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Child phoneme errors are not

Peter Richtsmeier
University of Arizona

In this paper, I argue there is no reliable evidence for the concept of a “substitution” error in young children’s speech. First, I review research on child errors,including stopping, word-final devoicing, word-initial devoicing, fronting, and gliding. There are several general trends that can be seen in the data. First, the phonological analyses rely exclusively on transcription-based data. Second, phonetic analyses have repeatedly found that apparent cases of phoneme substitutions actually involve covert contrasts, or measurable phonetic differences in thequality of two productions that are indistinguishable to the adult ear. This leads to an apparent confound in the phonological literature—evidence for substitutions appears to be based solely on what adult listeners hear. I will take the strong and possibly equivocal position that substitutions are perceptual illusions and that the theoretical concept should be discarded.

1. IntroductionChild speech errors have been a focus of language acquisition research since the middle of the 20th century (e.g., Jakobson 1941; Velten 1943). Speech errors are of interest because they provide an important metric of the child’s phonological development (e.g., Peña-Brooks & Hegde 2000; Smit 1993), and they provide researchers with an easily obtainable empirical tool for testing theories of languagedevelopment (Hayes & Steriade 2004). This paper focuses on substitution errors, a type of error which is made when a child produces one or more component sounds of a word with a different sound or sounds. I will review a number of reports of substitutions in the literature, and then I will argue that these do not represent literal substitutions but cases of perceptual illusions on the part of theadult listener.
Before beginning, I would like to qualify the claim. The evidence and analysis of substitutions has largely been conducted within the field of phonology, whereas the counter-evidence comes from phonetic studies. In my view, certain facts about substitution errors are regularly left out of published phonological work, but I am not arguing that the core principles of phonologyshould be rejected, or that evidence of phonological organization is not to be found in child speech. Rather, I am focused solely on the claim that children substitute one sound for another. Where possible, I will offer an alternative explanation for the proposed substitution, but most of these explanations are speculative. Therefore, the primary purpose of the paper is to offer evidence againstsubstitutions being a viable description of child speech data.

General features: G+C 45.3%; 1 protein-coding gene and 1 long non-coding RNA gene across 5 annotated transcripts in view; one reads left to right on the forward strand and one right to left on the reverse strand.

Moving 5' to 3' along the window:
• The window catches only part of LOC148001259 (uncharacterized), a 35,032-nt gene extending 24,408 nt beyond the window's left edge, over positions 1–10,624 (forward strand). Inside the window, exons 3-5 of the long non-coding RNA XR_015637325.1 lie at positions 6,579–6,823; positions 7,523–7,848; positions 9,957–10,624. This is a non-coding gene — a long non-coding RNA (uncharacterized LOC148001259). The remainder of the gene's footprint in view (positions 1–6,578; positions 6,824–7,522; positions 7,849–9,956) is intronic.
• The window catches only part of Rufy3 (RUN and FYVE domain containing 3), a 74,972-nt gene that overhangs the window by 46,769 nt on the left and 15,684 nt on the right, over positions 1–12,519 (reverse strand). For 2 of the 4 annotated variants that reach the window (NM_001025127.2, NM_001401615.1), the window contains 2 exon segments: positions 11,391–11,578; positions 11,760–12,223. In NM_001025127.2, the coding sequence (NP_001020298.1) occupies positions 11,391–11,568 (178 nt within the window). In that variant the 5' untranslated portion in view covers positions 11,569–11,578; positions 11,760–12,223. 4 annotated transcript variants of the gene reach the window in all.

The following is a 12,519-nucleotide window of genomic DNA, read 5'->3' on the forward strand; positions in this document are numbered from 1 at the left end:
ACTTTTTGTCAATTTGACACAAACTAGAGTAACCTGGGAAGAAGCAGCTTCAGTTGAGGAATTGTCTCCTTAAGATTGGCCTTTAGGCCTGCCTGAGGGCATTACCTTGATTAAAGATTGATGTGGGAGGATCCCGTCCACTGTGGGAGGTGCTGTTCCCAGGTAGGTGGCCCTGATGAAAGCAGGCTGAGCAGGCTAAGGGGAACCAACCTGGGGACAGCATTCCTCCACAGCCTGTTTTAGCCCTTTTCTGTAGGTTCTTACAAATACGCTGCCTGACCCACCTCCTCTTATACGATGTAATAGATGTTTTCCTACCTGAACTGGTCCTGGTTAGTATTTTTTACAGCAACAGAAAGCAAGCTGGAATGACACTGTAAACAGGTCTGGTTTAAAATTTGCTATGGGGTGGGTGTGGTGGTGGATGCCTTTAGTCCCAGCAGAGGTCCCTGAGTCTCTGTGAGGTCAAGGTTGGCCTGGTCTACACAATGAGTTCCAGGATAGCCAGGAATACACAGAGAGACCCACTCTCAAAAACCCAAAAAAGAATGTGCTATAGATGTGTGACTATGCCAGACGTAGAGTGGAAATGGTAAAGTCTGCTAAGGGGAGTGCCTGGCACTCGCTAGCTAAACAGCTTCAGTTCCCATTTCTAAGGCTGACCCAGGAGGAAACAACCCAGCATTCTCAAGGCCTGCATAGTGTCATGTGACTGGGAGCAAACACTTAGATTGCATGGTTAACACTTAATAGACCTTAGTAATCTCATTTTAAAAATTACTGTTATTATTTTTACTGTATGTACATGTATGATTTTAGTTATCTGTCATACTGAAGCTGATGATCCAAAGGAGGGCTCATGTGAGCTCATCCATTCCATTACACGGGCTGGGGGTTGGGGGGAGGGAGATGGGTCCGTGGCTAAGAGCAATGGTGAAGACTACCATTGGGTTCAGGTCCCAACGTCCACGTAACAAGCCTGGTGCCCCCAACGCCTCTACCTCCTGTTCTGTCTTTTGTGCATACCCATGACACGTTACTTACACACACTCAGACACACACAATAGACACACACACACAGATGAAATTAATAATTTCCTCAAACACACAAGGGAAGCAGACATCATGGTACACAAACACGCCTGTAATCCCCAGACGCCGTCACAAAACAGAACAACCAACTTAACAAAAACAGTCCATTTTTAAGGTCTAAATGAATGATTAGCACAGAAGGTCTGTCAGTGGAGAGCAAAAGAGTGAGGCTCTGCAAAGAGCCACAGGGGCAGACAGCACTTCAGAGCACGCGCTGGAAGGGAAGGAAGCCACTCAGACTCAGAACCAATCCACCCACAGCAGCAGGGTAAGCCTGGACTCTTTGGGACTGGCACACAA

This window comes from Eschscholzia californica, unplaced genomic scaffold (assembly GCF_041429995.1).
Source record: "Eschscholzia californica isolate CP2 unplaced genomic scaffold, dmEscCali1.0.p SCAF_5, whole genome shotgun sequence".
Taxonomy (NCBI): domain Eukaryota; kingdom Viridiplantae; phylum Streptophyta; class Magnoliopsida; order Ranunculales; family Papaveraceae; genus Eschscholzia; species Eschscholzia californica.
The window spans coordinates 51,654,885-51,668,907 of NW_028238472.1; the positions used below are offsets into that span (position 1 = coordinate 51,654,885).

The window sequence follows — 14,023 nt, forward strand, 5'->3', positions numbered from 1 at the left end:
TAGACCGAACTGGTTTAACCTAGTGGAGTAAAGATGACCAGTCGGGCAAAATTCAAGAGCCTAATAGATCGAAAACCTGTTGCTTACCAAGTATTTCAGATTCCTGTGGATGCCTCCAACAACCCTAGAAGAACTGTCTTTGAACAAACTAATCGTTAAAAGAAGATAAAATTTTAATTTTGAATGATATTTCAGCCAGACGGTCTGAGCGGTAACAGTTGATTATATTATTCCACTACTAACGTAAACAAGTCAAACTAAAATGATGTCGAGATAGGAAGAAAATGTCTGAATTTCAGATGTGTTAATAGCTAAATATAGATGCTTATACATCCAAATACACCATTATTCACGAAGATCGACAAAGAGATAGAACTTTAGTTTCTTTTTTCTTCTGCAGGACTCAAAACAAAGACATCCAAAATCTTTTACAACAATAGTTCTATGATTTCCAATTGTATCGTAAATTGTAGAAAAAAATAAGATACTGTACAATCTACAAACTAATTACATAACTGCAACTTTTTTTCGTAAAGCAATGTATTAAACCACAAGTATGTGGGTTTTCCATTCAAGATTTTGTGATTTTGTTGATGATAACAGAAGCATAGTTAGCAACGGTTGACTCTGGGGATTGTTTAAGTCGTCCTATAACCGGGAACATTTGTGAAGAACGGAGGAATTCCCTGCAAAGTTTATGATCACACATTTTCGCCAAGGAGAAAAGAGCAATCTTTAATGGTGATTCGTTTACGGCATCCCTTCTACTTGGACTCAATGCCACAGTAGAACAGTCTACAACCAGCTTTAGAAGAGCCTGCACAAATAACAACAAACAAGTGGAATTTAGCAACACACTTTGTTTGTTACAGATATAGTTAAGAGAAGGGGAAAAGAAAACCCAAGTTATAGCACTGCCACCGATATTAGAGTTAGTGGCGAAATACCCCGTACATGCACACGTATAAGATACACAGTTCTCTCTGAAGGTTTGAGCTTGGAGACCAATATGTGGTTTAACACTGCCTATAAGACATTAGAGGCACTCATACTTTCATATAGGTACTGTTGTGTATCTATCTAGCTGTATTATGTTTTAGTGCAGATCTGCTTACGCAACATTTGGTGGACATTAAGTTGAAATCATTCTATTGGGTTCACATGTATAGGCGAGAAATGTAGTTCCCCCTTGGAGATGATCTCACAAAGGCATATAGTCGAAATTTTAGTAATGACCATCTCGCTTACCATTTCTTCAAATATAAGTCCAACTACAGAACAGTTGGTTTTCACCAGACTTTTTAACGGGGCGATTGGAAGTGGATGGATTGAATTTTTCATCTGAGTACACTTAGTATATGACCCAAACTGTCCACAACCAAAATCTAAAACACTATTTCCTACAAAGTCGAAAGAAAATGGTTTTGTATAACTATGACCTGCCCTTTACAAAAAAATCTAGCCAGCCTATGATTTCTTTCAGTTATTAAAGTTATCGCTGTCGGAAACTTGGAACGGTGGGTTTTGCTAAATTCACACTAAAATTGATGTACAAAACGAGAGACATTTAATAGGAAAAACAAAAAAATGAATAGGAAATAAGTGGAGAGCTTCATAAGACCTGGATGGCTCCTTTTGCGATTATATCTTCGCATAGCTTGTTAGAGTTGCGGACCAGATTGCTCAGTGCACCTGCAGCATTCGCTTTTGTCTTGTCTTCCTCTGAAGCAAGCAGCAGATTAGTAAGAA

The structure of the paper is as follows. I review published data on five purported substitution errors: stopping, word-final devoicing, word-initial devoicing, fronting, and gliding. The discussion of each type of error includes some data from a large corpus-study, The Iowa Articulation Norms Project (Smit, Hand, Freilinger, Bernthal &Bird 1990, also discussed by Smit 1993). I also review in general terms some phonetic and phonological positions for describing or explaining the data, and why, in each case, the phonological description is not to be preferred. I conclude by summarizing the evidence against substitutions and make suggestions for how the study of child speech might proceed.

2. Stopping

Stopping refers to thesubstitution of a fricative for a stop. N. V. Smith (1973) gives the following examples of stopping from two-year-old Amahl, a child acquiring English. For present purposes, patterns other than stopping can be ignored.

|(1) |Word |Child’s | |
| | |Production | |
| |knob |[nap] |(1;10) |
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